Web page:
Secret propaganda unit plotted against John Hume and David Irving

IRD propagandist Hugh Mooney

A new article in the leftwing Irish magazine Village has alleged that the top secret British propaganda unit IRD (the Information Research Department) conspired against John Hume, the moderate Irish nationalist and civil rights activist who died on August 3rd this year.

The article names Hugh Mooney, a former Irish Times sub-editor, and his boss in London, IRD’s Special Operations Adviser Hans Welser.

Coincidentally, H&D has just published a two-part article naming Hans Welser as one of the organisers of a propaganda campaign against the British historian David Irving during the late 1960s and early 1970s.

Welser began his propaganda career with the wartime Political Warfare Executive, responsible for numerous ‘dirty tricks’ and inventions designed to discredit and demoralise Germany, Italy and Japan during the Second World War.

Aspects of Britain’s secret wars – and their long-term consequences – are only now becoming partially exposed thanks to the release of long-secret official documents.

Issues 96 and 97 of H&D explore aspects of the secret propaganda war, including the role of Hans Welser. Click here to order back copies.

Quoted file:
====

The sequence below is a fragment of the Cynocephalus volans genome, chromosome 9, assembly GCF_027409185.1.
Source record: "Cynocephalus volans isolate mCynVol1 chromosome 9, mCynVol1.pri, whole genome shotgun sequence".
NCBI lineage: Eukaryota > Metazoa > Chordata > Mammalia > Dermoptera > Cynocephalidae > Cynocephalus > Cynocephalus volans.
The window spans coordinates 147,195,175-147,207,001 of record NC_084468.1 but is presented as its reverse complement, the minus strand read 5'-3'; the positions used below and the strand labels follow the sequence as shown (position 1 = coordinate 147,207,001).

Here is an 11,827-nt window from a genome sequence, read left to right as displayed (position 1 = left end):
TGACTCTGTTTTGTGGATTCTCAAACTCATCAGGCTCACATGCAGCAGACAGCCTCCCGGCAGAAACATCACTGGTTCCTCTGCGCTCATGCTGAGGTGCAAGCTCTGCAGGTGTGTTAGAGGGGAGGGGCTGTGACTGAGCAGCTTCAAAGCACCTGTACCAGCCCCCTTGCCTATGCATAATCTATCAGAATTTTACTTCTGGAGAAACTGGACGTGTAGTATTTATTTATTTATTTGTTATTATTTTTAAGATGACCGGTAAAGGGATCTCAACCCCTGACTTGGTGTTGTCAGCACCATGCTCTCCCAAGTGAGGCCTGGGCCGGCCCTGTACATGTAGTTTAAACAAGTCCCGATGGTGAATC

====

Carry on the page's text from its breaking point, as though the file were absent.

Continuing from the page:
Today’s coup at Westminster: in whose interests?

Dr Julian Lewis

An unprecedented coup at Westminster today saw the blocking of the government’s preferred candidate to chair the super-sensitive Intelligence and Security Committee.

Former minister Chris Grayling was known to be the Prime Minister’s choice, but one Conservative MP on the committee – Dr Julian Lewis – broke ranks, voting alongside Labour and SNP members to instal himself as chairman.

He was immediately expelled from the Conservative parliamentary party for this conspiracy, having “worked with Labour and other opposition MPs for his own advantage.”

The Intelligence and Security Committee scrutinises MI5, MI6, GCHQ and other intelligence and security agencies. It was formed in 1994 as part of a series of reforms, which included the partial opening of historical documents relating to such matters.

While in one sense it is laudable for such a committee to assert its independence from government, Dr Lewis’s appointment might raise eyebrows in some quarters.

H&D readers might remember Dr Lewis best for his public resignation as a life member of the Oxford Union in November 2007, in protest at the Union’s invitation to historian David Irving and then BNP leader Nick Griffin.

In 2017 under the headline “Influential MPs to look out for”, the Jewish Chronicle analysed appointments to Westminster committees in terms of whether they were good news for “supporters of Israel”, highlighting Dr Lewis’s success in becoming chairman of the Commons Defence Committee.

Similarly in 2010 the Jewish Chronicle listed Dr Lewis’s re-election under the sub-heading “pro-Israel wins seal a good day”.

In February this year, Dr Lewis hosted a meeting at Westminster for the hardline Zionist Henry Jackson Society.

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